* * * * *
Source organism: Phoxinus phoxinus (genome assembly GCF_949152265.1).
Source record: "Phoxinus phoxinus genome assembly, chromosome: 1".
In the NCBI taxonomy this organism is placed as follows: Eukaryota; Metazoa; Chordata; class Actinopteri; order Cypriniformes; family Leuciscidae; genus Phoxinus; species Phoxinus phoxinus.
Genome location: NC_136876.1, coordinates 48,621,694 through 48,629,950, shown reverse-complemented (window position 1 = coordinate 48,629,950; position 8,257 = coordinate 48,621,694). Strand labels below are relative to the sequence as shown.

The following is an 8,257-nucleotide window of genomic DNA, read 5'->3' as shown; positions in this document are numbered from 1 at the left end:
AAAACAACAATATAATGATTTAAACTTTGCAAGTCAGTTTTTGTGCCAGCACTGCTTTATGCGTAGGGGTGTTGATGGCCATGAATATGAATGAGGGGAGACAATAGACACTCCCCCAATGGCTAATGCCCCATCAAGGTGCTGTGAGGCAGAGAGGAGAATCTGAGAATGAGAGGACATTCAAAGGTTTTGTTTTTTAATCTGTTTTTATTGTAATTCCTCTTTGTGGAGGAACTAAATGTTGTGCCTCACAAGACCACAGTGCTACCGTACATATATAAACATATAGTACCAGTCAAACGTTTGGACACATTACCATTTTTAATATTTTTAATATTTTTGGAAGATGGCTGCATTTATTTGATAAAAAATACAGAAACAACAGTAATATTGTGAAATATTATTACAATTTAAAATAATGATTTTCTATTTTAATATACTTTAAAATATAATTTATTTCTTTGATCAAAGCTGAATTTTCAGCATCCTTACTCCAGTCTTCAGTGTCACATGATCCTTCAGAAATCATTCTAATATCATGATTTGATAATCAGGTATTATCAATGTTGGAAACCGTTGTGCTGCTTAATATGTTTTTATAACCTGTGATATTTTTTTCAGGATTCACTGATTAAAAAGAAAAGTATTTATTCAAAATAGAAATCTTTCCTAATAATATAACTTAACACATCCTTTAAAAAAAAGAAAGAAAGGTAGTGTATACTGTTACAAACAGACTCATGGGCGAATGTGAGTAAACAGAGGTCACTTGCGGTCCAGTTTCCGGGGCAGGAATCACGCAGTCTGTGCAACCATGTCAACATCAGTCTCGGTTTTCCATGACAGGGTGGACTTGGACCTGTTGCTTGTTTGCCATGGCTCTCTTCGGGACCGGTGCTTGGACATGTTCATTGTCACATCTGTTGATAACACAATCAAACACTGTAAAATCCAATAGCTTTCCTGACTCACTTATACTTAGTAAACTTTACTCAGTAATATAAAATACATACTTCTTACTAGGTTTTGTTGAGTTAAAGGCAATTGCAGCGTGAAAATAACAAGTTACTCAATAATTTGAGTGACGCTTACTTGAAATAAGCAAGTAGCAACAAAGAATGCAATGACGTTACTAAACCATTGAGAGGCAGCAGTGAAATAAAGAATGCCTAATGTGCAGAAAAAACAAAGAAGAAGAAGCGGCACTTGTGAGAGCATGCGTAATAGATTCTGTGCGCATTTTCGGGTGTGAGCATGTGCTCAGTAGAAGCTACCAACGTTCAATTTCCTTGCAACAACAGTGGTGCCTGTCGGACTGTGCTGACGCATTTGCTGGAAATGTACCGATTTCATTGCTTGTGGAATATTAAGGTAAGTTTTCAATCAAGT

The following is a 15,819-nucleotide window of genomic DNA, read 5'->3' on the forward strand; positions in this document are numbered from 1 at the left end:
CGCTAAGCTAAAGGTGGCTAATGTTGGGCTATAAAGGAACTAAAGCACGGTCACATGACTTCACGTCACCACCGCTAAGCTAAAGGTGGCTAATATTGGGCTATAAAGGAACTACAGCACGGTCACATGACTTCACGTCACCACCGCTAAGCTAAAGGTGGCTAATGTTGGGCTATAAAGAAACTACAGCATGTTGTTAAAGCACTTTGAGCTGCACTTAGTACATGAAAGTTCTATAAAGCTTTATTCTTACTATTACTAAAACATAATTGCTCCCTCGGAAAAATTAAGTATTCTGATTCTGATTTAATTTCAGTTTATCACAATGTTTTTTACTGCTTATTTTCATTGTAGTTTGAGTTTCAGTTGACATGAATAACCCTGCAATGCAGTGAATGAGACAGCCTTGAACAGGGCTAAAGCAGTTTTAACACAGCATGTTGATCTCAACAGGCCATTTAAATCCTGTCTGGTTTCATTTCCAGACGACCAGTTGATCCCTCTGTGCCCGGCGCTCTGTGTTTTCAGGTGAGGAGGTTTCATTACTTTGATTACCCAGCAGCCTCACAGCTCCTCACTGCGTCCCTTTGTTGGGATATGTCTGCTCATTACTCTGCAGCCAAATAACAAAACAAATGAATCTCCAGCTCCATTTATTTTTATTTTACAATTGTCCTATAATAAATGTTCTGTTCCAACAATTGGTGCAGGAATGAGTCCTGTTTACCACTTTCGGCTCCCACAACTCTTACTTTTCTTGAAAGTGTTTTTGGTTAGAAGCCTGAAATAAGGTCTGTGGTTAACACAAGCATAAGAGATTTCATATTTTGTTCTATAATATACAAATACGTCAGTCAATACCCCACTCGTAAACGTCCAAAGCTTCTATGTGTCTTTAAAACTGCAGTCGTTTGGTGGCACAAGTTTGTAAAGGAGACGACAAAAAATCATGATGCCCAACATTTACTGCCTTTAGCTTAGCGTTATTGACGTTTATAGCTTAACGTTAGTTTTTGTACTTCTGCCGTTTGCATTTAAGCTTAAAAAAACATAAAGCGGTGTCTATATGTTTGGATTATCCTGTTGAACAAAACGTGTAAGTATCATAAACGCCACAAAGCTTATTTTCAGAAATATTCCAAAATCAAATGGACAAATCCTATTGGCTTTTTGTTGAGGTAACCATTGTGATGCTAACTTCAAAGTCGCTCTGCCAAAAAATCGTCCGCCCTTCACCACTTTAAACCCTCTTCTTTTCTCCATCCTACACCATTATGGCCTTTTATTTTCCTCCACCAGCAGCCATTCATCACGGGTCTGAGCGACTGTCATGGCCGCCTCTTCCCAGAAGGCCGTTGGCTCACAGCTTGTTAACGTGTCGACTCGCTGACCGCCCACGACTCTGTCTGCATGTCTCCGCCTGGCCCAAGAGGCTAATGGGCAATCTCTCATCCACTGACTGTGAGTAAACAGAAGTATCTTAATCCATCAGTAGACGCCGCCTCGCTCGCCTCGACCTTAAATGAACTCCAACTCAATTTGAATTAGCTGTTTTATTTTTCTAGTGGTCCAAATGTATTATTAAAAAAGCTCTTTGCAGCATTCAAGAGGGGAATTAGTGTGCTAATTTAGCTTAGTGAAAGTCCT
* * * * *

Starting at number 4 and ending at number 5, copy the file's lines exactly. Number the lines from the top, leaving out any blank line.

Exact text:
Genome location: NC_136876.1, coordinates 48,621,694 through 48,629,950, shown reverse-complemented (window position 1 = coordinate 48,629,950; position 8,257 = coordinate 48,621,694). Strand labels below are relative to the sequence as shown.

The following is an 8,257-nucleotide window of genomic DNA, read 5'->3' as shown; positions in this document are numbered from 1 at the left end: